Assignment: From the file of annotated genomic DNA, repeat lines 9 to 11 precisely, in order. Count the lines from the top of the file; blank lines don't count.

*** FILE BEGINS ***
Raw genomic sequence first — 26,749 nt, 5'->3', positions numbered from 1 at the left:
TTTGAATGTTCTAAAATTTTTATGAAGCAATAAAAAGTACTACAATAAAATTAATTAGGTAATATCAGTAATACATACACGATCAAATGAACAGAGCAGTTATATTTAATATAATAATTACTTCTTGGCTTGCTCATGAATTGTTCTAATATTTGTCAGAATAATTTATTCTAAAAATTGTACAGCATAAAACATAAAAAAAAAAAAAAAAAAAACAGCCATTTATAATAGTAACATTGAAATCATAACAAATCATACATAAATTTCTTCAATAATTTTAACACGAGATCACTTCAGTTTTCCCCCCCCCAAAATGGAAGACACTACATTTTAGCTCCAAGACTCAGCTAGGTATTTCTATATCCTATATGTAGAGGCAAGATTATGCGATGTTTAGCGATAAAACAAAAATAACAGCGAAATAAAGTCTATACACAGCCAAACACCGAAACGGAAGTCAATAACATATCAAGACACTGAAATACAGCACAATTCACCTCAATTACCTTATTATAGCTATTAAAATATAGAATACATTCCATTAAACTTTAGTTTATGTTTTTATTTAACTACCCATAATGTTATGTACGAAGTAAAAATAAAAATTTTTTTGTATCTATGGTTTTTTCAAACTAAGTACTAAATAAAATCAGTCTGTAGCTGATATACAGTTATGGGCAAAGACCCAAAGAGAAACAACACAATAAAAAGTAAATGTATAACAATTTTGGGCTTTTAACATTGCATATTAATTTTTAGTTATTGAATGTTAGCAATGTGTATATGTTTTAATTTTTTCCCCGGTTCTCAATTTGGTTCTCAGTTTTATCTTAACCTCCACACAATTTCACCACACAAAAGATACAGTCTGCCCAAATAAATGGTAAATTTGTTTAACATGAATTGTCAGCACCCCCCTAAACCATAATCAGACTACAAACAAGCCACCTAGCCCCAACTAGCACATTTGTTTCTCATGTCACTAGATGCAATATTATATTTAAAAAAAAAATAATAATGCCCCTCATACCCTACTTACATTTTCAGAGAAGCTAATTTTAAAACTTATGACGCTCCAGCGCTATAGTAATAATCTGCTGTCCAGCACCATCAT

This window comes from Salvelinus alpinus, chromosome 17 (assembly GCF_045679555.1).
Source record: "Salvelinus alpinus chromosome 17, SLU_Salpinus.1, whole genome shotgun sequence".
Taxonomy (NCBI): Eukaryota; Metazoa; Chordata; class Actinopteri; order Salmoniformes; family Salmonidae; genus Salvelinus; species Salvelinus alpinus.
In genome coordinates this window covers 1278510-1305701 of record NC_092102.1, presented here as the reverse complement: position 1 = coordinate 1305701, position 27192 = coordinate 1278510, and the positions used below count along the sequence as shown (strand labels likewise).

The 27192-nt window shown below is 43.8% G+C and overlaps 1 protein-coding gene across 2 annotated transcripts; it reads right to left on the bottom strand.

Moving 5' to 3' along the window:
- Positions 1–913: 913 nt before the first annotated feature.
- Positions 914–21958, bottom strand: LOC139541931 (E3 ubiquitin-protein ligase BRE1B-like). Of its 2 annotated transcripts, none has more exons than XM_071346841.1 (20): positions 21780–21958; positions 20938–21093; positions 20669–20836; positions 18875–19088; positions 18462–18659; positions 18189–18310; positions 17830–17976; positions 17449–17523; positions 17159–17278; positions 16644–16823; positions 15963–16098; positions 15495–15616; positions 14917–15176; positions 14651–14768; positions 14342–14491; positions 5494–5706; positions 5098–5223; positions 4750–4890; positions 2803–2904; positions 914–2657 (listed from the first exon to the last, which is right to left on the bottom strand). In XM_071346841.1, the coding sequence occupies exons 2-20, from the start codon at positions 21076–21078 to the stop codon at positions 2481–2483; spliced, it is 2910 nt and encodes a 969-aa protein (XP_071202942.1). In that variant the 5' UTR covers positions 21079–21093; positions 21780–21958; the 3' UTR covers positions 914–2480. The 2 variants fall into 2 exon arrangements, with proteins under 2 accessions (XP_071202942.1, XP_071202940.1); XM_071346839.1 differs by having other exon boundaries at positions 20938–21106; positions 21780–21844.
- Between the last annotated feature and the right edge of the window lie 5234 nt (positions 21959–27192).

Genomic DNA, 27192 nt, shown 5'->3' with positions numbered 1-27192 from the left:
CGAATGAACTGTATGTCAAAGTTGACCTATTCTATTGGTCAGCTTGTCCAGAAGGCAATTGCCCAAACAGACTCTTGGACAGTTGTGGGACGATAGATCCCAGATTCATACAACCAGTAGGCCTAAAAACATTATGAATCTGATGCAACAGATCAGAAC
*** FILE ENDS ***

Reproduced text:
- Positions 1–913: 913 nt before the first annotated feature.
- Positions 914–21958, bottom strand: LOC139541931 (E3 ubiquitin-protein ligase BRE1B-like). Of its 2 annotated transcripts, none has more exons than XM_071346841.1 (20): positions 21780–21958; positions 20938–21093; positions 20669–20836; positions 18875–19088; positions 18462–18659; positions 18189–18310; positions 17830–17976; positions 17449–17523; positions 17159–17278; positions 16644–16823; positions 15963–16098; positions 15495–15616; positions 14917–15176; positions 14651–14768; positions 14342–14491; positions 5494–5706; positions 5098–5223; positions 4750–4890; positions 2803–2904; positions 914–2657 (listed from the first exon to the last, which is right to left on the bottom strand). In XM_071346841.1, the coding sequence occupies exons 2-20, from the start codon at positions 21076–21078 to the stop codon at positions 2481–2483; spliced, it is 2910 nt and encodes a 969-aa protein (XP_071202942.1). In that variant the 5' UTR covers positions 21079–21093; positions 21780–21958; the 3' UTR covers positions 914–2480. The 2 variants fall into 2 exon arrangements, with proteins under 2 accessions (XP_071202942.1, XP_071202940.1); XM_071346839.1 differs by having other exon boundaries at positions 20938–21106; positions 21780–21844.
- Between the last annotated feature and the right edge of the window lie 5234 nt (positions 21959–27192).